Towards greater "sustainability" in the Los Angeles metropolis? The challenge of water supply and land use integration
Université Paris-Est, LATTS-ENPC, Paris
Last modified: May 1, 2007
Presentation date: 06/12/2007 11:45 AM in ISCTE-II C201
The Los Angeles (USA) metropolitan area is currently having to face the associated issues of strong population and economic growth, a dwindling supply of developable land and a combination of threats on its water supply. This has lead to widespread calls from authorities, citizens and developers alike, for the legal and technical integration of water supply and land use planning in order to achieve greater “sustainability”. This takes place in the context of a highly fragmented and uneven metropolis, marked by the struggle between communities to attract growth, and the presence of a myriad agencies in charge of water and land use management. Developers benefit from this situation to obtain various incentives and subsidies for their projects, while opponents are deeply divided between environmentalists and “nimbies” but also from a socio-economic point of view.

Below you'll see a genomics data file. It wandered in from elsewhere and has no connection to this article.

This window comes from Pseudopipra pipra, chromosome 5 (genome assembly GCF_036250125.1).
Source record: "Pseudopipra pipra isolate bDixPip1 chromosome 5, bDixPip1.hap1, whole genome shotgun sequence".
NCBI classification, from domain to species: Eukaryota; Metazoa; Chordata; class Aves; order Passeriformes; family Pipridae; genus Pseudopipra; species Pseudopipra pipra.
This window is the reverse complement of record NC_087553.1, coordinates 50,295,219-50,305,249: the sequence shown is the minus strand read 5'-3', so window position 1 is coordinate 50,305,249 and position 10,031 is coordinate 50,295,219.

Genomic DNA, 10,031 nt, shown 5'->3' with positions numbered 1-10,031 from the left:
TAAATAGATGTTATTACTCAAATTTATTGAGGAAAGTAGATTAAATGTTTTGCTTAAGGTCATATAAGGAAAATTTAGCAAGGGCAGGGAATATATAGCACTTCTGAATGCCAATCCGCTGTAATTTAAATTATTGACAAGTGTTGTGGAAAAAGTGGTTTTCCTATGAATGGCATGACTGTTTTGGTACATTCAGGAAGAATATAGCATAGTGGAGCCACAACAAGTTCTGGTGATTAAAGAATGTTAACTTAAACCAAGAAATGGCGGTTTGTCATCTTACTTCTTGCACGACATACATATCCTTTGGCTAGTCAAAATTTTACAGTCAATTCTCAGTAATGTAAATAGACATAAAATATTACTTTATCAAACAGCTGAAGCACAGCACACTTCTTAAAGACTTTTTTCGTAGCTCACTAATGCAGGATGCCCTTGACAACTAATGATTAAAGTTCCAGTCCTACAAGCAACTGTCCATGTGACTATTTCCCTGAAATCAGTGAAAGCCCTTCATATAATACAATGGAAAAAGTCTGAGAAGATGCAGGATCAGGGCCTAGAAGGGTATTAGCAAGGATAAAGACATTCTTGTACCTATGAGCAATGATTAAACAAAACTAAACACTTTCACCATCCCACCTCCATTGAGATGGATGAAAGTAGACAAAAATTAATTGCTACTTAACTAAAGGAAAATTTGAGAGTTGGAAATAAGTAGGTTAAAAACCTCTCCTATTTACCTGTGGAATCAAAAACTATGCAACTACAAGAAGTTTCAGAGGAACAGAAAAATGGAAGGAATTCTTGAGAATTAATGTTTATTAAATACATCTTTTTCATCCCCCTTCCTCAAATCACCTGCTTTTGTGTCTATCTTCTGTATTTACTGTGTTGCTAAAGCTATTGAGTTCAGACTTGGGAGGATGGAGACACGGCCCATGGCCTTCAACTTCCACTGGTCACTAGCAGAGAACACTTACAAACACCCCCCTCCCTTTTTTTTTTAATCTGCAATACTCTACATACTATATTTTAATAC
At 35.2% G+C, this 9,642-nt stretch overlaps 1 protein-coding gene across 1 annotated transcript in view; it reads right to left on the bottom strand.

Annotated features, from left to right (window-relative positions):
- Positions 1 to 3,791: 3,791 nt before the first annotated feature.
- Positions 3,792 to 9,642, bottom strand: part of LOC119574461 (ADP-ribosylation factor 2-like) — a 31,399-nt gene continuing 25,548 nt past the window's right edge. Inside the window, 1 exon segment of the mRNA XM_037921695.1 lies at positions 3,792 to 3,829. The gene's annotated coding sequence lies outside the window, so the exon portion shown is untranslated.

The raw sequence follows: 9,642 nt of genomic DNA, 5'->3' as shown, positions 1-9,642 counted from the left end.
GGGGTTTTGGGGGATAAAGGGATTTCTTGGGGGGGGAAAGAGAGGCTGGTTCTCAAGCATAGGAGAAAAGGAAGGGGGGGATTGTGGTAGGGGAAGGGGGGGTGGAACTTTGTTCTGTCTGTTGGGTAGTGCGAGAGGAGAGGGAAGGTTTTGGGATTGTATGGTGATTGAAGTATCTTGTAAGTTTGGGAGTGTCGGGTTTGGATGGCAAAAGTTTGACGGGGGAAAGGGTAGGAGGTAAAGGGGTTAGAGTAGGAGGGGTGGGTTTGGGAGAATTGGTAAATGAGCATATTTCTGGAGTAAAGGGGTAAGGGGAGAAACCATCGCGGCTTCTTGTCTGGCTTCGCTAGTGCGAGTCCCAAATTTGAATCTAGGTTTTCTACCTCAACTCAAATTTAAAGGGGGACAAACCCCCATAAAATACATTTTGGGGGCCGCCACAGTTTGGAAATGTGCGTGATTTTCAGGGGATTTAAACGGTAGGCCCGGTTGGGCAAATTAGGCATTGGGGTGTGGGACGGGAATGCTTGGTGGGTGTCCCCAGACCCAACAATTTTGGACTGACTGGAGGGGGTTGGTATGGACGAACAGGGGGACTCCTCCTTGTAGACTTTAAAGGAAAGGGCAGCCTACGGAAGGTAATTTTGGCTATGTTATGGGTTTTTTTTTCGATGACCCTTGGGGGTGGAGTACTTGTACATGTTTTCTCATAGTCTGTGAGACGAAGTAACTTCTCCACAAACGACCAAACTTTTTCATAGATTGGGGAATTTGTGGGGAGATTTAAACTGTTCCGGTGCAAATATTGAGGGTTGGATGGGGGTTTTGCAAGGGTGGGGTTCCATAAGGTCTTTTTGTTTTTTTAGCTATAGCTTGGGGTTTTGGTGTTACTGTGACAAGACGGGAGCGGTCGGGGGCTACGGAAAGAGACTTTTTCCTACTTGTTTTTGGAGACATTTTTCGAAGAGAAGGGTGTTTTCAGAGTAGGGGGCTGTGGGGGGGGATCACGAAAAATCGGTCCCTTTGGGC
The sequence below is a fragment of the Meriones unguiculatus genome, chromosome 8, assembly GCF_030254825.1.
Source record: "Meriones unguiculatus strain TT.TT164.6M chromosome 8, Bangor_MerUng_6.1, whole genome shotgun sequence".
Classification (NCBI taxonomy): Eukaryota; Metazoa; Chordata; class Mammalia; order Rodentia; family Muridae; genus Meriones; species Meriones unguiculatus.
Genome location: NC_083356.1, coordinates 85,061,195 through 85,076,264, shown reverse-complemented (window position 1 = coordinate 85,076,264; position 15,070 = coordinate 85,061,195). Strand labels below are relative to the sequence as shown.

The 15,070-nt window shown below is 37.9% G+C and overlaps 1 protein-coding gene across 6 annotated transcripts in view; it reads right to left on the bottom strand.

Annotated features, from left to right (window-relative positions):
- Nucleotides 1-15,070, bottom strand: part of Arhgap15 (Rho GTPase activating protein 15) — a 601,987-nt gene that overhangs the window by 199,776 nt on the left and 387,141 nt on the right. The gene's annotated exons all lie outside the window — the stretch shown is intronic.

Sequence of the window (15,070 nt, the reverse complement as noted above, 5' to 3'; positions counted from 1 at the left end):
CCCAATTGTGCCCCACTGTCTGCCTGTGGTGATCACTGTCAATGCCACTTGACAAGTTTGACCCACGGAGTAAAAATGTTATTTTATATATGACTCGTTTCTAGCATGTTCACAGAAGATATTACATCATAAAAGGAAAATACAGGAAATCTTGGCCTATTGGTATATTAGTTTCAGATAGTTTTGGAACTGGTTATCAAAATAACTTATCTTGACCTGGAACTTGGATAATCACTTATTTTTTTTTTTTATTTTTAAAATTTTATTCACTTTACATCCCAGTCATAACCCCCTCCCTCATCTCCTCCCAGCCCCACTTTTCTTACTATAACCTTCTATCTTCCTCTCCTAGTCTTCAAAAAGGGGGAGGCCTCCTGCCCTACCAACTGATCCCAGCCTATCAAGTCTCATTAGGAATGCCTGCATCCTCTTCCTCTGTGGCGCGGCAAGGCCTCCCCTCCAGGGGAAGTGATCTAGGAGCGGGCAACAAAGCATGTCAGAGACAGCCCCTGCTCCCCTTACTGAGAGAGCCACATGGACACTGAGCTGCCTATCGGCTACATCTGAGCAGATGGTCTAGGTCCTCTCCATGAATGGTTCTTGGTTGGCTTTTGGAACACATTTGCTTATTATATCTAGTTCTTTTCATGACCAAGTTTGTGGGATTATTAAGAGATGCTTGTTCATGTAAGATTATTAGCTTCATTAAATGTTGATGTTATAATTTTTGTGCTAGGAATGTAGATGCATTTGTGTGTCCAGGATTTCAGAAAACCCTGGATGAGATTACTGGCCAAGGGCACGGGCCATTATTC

In this context, my paper will question the effectiveness and relevance of water supply and land use concurrency requirements as well as the overarching goal of “sustainability”, and show how public policy can be shaped by an ever-evolving “growth machine”, while consensual debates over sustainability and “smart growth” tend to obscure relationships of power, and inequities, associated with the constant socio-natural (re)shaping of metropolitan areas. We will analyse how the concept of the “environment” (and the natural resources that are water and land) is socially constructed and mobilized in conflicts around land use policies, and thus open a reflection on how the metropolis as a socio-natural construct is a contested arena.